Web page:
Although the influence of sea surface temperature (SST) forcing and large-scale teleconnection on summer droughts over the U.S. Great Plains has been suggested for decades, the underlying mechanisms are still not fully understood. Here we show a significant correlation between low-level moisture condition over the U.S. Southwest in spring and rainfall variability over the Great Plains in summer. Such a connection is due to the strong influence of the Southwest dryness on the zonal moisture advection to the Great Plains from spring to summer. This advection is an important contributor for the moisture deficit during spring to early summer, and so can initiate warm season drought over the Great Plains. In other words, the well-documented influence of cold season Pacific SST on the Southwest rainfall in spring, and the influence of the latter on the zonal moisture advection to the Great Plains from spring to summer, allows the Pacific climate variability in winter and spring to explain over 35% of the variance of the summer precipitation over the Great Plains, more than that can be explained by the previous documented west Pacific–North America (WPNA) teleconnection forced by tropical Pacific SST in early summer. Thus, this remote land surface feedback due to the Southwest dryness can potentially improve the predictability of summer precipitation and drought onsets over the Great Plains.

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Chul-Su Shin, Bohua Huang, Paul A. Dirmeyer, Subhadeep Halder, and Arun Kumar

Abstract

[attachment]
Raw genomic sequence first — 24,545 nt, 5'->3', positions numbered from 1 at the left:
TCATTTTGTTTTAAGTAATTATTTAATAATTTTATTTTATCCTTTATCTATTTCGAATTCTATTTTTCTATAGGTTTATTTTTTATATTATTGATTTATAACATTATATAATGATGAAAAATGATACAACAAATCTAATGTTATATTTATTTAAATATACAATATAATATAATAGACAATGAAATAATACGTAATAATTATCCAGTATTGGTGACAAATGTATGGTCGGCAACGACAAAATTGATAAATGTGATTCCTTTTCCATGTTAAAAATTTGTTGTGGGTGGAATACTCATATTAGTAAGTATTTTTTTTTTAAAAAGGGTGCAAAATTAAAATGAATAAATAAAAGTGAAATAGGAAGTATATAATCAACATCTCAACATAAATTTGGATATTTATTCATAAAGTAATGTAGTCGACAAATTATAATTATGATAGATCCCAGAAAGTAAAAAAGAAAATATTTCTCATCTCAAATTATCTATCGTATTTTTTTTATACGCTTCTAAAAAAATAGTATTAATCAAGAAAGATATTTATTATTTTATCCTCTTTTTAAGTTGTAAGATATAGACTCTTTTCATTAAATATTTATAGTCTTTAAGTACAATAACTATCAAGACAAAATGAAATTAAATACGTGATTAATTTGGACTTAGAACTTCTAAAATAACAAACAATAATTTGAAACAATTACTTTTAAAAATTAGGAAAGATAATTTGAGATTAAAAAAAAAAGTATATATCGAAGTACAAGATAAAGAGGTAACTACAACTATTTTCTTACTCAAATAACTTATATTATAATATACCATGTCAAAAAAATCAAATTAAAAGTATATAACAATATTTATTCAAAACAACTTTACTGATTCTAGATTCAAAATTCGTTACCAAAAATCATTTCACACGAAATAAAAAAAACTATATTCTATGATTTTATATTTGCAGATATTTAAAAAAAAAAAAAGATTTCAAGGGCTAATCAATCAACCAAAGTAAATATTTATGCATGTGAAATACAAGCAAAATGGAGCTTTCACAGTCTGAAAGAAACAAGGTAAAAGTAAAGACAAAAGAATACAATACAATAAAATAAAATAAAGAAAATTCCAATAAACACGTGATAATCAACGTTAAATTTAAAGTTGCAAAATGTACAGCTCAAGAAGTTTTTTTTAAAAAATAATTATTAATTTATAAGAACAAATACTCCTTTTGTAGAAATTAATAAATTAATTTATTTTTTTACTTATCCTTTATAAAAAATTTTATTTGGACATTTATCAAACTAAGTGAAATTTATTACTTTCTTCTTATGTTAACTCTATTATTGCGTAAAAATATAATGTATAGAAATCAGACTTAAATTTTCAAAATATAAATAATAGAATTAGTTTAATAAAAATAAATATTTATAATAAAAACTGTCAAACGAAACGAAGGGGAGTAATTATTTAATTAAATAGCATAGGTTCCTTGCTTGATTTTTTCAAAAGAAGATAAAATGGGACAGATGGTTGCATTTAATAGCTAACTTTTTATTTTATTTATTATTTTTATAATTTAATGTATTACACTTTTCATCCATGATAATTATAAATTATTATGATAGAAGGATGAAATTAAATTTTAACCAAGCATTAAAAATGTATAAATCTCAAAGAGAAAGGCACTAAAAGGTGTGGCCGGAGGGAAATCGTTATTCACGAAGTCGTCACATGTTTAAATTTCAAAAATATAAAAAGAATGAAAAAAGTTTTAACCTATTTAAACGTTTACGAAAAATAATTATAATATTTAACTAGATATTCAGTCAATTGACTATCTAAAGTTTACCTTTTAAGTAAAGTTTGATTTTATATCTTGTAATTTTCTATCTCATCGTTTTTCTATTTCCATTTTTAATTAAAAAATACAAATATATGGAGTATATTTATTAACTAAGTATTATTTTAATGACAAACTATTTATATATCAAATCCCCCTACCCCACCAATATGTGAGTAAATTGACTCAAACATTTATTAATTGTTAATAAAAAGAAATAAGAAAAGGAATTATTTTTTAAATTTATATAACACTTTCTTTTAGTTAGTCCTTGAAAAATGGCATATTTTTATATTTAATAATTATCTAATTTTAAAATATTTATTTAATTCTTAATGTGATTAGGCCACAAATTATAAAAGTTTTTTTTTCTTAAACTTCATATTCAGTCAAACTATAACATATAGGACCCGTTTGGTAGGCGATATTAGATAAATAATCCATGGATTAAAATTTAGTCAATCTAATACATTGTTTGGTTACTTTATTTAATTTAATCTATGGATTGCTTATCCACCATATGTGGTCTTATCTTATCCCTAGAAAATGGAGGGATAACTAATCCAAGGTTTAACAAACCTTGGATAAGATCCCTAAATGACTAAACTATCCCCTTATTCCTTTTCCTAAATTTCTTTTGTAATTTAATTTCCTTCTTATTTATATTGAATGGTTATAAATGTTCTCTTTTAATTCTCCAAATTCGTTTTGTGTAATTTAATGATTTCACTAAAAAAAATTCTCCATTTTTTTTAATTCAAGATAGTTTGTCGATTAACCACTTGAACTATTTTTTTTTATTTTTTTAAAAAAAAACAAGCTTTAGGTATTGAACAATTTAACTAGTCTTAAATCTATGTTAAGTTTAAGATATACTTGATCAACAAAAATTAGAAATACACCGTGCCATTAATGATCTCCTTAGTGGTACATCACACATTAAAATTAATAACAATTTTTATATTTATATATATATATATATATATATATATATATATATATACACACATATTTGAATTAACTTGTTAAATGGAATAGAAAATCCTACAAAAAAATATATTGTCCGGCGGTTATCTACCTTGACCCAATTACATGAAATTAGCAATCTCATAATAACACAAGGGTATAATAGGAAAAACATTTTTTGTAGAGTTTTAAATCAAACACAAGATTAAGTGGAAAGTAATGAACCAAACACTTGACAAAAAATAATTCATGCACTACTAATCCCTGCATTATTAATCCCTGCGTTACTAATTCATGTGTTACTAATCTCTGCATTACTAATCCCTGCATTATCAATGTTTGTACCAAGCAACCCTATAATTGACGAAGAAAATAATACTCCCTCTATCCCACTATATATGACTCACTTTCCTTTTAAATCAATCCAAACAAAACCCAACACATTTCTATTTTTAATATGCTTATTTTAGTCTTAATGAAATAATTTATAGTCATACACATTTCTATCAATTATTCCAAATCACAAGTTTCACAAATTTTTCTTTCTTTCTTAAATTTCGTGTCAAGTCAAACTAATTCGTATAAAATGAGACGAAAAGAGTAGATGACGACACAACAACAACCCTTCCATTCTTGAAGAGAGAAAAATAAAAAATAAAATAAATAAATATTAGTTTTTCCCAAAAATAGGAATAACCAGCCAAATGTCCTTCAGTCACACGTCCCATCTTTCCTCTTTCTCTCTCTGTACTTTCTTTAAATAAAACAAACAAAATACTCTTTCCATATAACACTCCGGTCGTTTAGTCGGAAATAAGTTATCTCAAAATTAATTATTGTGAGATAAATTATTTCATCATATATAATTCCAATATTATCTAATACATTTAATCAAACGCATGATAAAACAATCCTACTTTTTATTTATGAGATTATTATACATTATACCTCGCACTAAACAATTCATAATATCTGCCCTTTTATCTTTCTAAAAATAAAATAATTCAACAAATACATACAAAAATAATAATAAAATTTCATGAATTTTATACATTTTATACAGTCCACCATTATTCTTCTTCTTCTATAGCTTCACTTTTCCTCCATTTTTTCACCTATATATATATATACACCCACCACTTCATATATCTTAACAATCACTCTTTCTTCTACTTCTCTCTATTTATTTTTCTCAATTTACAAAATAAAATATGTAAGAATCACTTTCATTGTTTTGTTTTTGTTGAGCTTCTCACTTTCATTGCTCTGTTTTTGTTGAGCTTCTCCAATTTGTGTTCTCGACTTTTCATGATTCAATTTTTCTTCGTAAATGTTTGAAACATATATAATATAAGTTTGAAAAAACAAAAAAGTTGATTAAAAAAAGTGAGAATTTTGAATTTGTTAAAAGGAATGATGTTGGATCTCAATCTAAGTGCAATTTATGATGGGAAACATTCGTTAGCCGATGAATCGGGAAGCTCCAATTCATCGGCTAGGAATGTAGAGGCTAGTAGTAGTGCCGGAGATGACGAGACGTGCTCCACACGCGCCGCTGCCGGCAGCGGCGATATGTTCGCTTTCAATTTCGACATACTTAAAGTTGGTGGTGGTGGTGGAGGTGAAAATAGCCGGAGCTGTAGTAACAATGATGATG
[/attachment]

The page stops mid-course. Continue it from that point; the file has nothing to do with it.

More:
In addition to remote SST forcing, realistic representation of land forcing (i.e., soil moisture) over the United States is critical for a prediction of U.S. severe drought events approximately one season in advance. Using “identical twin” experiments with different land initial conditions (ICs) in the 32-yr (1979–2010) CFSv2 reforecasts (NASA GLDAS-2 reanalysis versus NCEP CFSR), sensitivity and skill of U.S. drought predictions to land ICs are evaluated. Although there is no outstanding performer between the two sets of forecasts with different land ICs, each set shows greater skill in some regions, but their locations vary with forecast lead time and season. The 1999 case study demonstrates that although a pattern of below-normal SSTs in the Pacific in the fall and winter is realistically reproduced in both reforecasts, GLDAS-2 land initial states display a stronger east–west gradient of soil moisture, particularly drier in the eastern United States and more consistent with observations, leading to warmer surface temperature anomalies over the United States. Anomalies lasting for one season are accompanied by more persistent barotropic (warm core) anomalous high pressure over CONUS, which results in better prediction skill of this drought case up to 4 months in advance in the reforecasts with GLDAS-2 land ICs. Therefore, it is essential to minimize the uncertainty of land initial states among the current land analyses for improving U.S. drought prediction on seasonal time scales.